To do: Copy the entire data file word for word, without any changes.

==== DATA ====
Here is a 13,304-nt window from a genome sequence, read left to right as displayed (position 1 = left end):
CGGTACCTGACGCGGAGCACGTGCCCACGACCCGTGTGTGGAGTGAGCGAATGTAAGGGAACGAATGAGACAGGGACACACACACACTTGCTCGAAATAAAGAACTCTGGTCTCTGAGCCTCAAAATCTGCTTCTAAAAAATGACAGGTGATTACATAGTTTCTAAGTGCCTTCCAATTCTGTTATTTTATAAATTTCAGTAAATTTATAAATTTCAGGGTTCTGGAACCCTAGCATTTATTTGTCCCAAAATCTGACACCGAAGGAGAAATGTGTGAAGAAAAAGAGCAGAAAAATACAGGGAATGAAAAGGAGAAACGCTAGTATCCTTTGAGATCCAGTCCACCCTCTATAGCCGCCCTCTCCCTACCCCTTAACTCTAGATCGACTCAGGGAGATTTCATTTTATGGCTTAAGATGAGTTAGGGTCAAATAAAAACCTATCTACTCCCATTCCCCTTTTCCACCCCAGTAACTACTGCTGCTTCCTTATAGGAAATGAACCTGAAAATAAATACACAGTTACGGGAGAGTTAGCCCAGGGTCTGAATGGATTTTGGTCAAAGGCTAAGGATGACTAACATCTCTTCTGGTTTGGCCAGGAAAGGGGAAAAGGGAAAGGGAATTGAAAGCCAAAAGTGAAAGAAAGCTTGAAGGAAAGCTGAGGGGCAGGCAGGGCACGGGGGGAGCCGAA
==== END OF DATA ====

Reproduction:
Here is a 13,304-nt window from a genome sequence, read left to right as displayed (position 1 = left end):
CGGTACCTGACGCGGAGCACGTGCCCACGACCCGTGTGTGGAGTGAGCGAATGTAAGGGAACGAATGAGACAGGGACACACACACACTTGCTCGAAATAAAGAACTCTGGTCTCTGAGCCTCAAAATCTGCTTCTAAAAAATGACAGGTGATTACATAGTTTCTAAGTGCCTTCCAATTCTGTTATTTTATAAATTTCAGTAAATTTATAAATTTCAGGGTTCTGGAACCCTAGCATTTATTTGTCCCAAAATCTGACACCGAAGGAGAAATGTGTGAAGAAAAAGAGCAGAAAAATACAGGGAATGAAAAGGAGAAACGCTAGTATCCTTTGAGATCCAGTCCACCCTCTATAGCCGCCCTCTCCCTACCCCTTAACTCTAGATCGACTCAGGGAGATTTCATTTTATGGCTTAAGATGAGTTAGGGTCAAATAAAAACCTATCTACTCCCATTCCCCTTTTCCACCCCAGTAACTACTGCTGCTTCCTTATAGGAAATGAACCTGAAAATAAATACACAGTTACGGGAGAGTTAGCCCAGGGTCTGAATGGATTTTGGTCAAAGGCTAAGGATGACTAACATCTCTTCTGGTTTGGCCAGGAAAGGGGAAAAGGGAAAGGGAATTGAAAGCCAAAAGTGAAAGAAAGCTTGAAGGAAAGCTGAGGGGCAGGCAGGGCACGGGGGGAGCCGAA